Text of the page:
April marked the first time in the pandemic that Oregonians with permanent job losses outnumbered those experiencing temporary layoffs, according to new data from the Oregon Employment Department.
The figures reflect how the dynamics of unemployment have changed in the state as the pandemic grinds on.
“Back in the height of the pandemic, last April, nine out of 10 layoffs were temporary,” said state employment economist Gail Krumenauer, “which makes sense, because that was in the initial widespread shutdowns for public health and safety.”
One year later, a smaller percentage of people are waiting to be recalled after temporary shutdowns. More people have lost their jobs for good.
The new finding was included in April’s unemployment report, which showed the state’s jobless rate remained parked at 6.0% last month. That’s a far cry from April 2020, when unemployment soared past 13%.
But after several months of larger gains, the state added only 2,200 jobs last month — mainly in government and leisure and hospitality businesses such as restaurants and bars.
Meanwhile, the ranks of the long-term unemployed continued to increase.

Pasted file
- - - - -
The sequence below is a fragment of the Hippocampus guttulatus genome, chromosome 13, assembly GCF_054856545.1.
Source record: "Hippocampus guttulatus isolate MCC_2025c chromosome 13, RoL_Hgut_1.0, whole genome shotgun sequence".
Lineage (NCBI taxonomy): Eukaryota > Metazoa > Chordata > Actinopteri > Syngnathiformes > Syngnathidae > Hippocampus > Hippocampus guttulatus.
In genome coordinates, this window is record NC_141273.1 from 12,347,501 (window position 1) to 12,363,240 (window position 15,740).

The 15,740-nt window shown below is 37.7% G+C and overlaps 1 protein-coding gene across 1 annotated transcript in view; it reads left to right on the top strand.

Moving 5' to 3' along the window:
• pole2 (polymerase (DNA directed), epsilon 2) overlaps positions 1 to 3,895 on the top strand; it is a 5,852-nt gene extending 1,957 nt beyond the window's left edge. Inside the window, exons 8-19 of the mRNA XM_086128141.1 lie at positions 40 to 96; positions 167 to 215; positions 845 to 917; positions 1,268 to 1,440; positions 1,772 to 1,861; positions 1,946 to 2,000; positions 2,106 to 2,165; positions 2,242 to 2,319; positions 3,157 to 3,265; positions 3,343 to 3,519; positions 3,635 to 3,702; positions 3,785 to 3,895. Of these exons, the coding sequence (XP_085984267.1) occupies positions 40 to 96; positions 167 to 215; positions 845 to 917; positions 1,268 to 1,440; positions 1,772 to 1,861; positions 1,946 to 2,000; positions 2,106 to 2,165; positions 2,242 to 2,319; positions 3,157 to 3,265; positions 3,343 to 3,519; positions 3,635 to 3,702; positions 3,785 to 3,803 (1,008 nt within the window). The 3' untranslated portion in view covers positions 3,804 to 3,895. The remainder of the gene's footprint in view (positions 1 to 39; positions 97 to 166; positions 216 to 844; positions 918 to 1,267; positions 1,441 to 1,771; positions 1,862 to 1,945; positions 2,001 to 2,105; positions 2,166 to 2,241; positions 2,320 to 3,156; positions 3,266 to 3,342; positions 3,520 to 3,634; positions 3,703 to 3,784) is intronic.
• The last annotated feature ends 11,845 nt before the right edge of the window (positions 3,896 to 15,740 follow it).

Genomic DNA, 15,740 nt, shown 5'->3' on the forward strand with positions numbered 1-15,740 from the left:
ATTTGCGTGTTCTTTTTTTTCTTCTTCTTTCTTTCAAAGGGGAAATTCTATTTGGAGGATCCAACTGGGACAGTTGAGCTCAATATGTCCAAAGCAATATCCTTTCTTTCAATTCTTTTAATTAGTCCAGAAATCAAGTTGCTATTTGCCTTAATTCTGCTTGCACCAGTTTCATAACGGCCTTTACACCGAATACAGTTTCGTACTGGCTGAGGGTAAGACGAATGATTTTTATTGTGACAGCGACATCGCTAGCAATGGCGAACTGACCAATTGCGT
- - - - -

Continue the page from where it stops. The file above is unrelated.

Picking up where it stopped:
Last month, long-term unemployment reached its highest point in nine years, Krumenauer said, with roughly 71,000 Oregonians out of work for six months or longer.
The last time long-term unemployment was that bad in Oregon was at the end of 2011, during the slow recovery from the Great Recession.
A jump in long-term unemployment is often a grim benchmark. It’s hard on people who are out of work. It can also be more difficult for people who have been out of work a long time to get new jobs.
Krumenauer is watching to see if the state’s recovery from the coronavirus recession could be fast enough to avoid that outcome. Coming out of the Great Recession, she said, it took five years for unemployment to drop below the state’s long-run average jobless rate.
“Coming out of the pandemic, that has happened in less than a year,” she said.
Her hope is that a tighter labor market could provide more opportunities to people experiencing long-term unemployment.
Editor’s note: A previous version of this story misstated the length of time it took Oregon to return to its long-run average unemployment rate as the state emerged from the Great Recession. It took five years for unemployment to return to that long-run average rate. OPB regrets the error.